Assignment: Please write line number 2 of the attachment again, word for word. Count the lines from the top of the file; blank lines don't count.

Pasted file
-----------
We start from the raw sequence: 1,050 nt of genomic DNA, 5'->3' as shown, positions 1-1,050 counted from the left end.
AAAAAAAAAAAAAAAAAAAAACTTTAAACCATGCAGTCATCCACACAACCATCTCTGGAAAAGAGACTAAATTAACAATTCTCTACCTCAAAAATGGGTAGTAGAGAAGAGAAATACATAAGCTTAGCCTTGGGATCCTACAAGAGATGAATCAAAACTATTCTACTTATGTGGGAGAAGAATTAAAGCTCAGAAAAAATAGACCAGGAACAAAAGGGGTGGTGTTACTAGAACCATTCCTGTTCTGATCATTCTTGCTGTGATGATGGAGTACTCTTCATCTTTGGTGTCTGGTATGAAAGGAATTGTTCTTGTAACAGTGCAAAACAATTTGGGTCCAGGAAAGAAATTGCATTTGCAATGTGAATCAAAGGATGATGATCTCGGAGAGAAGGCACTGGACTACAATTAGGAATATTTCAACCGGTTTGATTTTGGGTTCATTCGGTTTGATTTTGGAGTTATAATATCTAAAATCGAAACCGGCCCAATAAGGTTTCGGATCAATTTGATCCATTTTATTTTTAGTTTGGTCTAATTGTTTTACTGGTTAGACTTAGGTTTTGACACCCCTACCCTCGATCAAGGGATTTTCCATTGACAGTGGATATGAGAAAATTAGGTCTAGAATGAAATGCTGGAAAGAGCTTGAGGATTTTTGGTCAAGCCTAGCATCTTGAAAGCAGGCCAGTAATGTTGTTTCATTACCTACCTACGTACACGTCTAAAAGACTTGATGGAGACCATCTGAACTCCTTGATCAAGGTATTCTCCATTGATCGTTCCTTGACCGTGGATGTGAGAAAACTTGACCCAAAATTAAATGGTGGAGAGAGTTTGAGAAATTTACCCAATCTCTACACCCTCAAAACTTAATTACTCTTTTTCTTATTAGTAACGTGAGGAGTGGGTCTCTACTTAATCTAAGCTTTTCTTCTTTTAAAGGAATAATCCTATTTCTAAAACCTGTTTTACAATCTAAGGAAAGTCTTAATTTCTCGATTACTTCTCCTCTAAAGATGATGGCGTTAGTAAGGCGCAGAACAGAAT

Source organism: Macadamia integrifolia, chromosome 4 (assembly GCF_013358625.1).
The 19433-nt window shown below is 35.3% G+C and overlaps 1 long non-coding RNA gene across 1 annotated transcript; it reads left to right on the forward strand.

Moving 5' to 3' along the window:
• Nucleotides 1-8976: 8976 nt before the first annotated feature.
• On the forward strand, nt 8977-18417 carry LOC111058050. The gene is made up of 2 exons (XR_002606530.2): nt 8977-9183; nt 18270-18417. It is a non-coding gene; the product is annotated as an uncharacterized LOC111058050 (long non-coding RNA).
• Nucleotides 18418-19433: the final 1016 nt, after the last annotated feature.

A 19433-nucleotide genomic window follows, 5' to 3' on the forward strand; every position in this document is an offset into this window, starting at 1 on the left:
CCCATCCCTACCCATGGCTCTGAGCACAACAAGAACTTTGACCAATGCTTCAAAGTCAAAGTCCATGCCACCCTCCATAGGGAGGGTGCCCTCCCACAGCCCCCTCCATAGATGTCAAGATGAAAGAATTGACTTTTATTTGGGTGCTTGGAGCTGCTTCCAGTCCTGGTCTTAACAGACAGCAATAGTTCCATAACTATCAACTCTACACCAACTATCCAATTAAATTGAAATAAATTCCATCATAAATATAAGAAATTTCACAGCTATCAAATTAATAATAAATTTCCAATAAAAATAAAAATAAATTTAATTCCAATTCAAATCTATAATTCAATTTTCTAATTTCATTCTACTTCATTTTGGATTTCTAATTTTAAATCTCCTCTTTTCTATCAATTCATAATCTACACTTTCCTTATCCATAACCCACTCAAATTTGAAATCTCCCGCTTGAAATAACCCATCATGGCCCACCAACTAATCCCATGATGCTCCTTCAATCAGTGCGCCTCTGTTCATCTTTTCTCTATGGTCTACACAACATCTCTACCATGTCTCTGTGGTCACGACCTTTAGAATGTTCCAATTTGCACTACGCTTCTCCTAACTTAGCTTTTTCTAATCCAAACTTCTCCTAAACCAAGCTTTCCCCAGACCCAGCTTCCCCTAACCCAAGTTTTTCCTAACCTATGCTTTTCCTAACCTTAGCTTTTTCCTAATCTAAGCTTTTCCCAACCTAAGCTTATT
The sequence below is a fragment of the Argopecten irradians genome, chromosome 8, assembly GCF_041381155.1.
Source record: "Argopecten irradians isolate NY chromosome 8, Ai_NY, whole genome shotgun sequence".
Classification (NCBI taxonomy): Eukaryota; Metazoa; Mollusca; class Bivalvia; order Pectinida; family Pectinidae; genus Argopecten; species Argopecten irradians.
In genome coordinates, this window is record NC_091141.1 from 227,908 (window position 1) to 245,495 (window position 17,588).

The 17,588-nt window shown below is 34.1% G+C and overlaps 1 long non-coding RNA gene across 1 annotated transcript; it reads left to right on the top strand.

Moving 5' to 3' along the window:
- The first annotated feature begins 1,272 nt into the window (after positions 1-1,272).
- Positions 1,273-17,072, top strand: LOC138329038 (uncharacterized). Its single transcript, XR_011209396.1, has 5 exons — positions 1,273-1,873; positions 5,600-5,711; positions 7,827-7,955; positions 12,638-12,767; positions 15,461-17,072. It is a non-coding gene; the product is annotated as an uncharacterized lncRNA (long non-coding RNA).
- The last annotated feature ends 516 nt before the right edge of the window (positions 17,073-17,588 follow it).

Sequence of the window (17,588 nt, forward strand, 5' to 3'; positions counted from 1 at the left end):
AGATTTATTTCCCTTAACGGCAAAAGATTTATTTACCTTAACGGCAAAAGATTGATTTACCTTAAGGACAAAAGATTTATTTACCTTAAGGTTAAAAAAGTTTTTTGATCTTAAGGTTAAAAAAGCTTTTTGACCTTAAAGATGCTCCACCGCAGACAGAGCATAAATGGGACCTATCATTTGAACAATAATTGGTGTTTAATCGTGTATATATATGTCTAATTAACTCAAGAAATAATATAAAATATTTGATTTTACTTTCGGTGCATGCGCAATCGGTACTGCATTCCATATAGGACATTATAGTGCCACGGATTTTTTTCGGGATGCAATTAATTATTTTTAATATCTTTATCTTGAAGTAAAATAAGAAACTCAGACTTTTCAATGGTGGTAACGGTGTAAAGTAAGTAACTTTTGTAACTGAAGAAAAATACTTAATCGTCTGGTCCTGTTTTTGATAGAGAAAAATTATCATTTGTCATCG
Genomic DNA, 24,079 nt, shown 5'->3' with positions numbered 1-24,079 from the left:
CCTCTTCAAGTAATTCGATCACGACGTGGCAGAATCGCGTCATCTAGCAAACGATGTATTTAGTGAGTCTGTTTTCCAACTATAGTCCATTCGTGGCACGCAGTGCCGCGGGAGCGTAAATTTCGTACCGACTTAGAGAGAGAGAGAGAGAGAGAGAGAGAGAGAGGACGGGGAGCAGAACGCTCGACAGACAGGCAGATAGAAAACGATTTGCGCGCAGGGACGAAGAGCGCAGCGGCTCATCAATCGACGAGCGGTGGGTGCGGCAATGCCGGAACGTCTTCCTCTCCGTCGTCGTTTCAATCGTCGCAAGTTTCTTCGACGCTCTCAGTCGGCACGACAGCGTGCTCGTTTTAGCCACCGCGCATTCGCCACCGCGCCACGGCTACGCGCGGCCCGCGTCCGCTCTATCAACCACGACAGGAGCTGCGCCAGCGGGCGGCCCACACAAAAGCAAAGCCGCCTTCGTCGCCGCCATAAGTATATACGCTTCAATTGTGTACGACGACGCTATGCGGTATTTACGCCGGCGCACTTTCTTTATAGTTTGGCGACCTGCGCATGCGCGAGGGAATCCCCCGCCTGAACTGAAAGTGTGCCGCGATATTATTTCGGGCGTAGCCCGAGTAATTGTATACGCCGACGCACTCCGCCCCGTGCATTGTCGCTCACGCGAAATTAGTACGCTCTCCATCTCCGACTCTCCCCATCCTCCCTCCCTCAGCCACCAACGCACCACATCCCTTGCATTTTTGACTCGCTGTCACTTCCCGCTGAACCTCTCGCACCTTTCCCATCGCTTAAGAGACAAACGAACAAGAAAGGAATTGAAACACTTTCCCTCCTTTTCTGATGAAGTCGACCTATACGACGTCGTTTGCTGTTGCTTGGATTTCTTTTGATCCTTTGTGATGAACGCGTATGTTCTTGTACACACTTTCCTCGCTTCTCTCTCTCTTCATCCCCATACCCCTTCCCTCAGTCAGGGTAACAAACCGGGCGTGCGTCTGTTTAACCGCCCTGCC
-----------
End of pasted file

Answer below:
AAAAAAAAAAAAAAAAAAAAACTTTAAACCATGCAGTCATCCACACAACCATCTCTGGAAAAGAGACTAAATTAACAATTCTCTACCTCAAAAATGGGTAGTAGAGAAGAGAAATACATAAGCTTAGCCTTGGGATCCTACAAGAGATGAATCAAAACTATTCTACTTATGTGGGAGAAGAATTAAAGCTCAGAAAAAATAGACCAGGAACAAAAGGGGTGGTGTTACTAGAACCATTCCTGTTCTGATCATTCTTGCTGTGATGATGGAGTACTCTTCATCTTTGGTGTCTGGTATGAAAGGAATTGTTCTTGTAACAGTGCAAAACAATTTGGGTCCAGGAAAGAAATTGCATTTGCAATGTGAATCAAAGGATGATGATCTCGGAGAGAAGGCACTGGACTACAATTAGGAATATTTCAACCGGTTTGATTTTGGGTTCATTCGGTTTGATTTTGGAGTTATAATATCTAAAATCGAAACCGGCCCAATAAGGTTTCGGATCAATTTGATCCATTTTATTTTTAGTTTGGTCTAATTGTTTTACTGGTTAGACTTAGGTTTTGACACCCCTACCCTCGATCAAGGGATTTTCCATTGACAGTGGATATGAGAAAATTAGGTCTAGAATGAAATGCTGGAAAGAGCTTGAGGATTTTTGGTCAAGCCTAGCATCTTGAAAGCAGGCCAGTAATGTTGTTTCATTACCTACCTACGTACACGTCTAAAAGACTTGATGGAGACCATCTGAACTCCTTGATCAAGGTATTCTCCATTGATCGTTCCTTGACCGTGGATGTGAGAAAACTTGACCCAAAATTAAATGGTGGAGAGAGTTTGAGAAATTTACCCAATCTCTACACCCTCAAAACTTAATTACTCTTTTTCTTATTAGTAACGTGAGGAGTGGGTCTCTACTTAATCTAAGCTTTTCTTCTTTTAAAGGAATAATCCTATTTCTAAAACCTGTTTTACAATCTAAGGAAAGTCTTAATTTCTCGATTACTTCTCCTCTAAAGATGATGGCGTTAGTAAGGCGCAGAACAGAAT